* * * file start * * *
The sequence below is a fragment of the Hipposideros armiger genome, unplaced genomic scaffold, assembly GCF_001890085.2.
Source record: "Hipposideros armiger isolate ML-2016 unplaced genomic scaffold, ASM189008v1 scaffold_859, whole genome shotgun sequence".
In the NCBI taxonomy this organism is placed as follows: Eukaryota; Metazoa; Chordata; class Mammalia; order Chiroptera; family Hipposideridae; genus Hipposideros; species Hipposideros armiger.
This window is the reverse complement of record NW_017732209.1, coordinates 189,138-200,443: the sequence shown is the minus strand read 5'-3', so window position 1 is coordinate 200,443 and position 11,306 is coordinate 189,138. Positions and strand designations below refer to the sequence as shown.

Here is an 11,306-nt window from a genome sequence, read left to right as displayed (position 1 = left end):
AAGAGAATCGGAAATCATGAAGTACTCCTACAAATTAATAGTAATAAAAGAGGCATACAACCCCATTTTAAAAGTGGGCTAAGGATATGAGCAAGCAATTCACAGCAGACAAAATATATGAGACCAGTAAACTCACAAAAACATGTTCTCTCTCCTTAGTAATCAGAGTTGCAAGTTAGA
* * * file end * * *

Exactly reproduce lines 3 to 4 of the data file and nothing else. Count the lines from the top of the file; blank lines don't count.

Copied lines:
In the NCBI taxonomy this organism is placed as follows: Eukaryota; Metazoa; Chordata; class Mammalia; order Chiroptera; family Hipposideridae; genus Hipposideros; species Hipposideros armiger.
This window is the reverse complement of record NW_017732209.1, coordinates 189,138-200,443: the sequence shown is the minus strand read 5'-3', so window position 1 is coordinate 200,443 and position 11,306 is coordinate 189,138. Positions and strand designations below refer to the sequence as shown.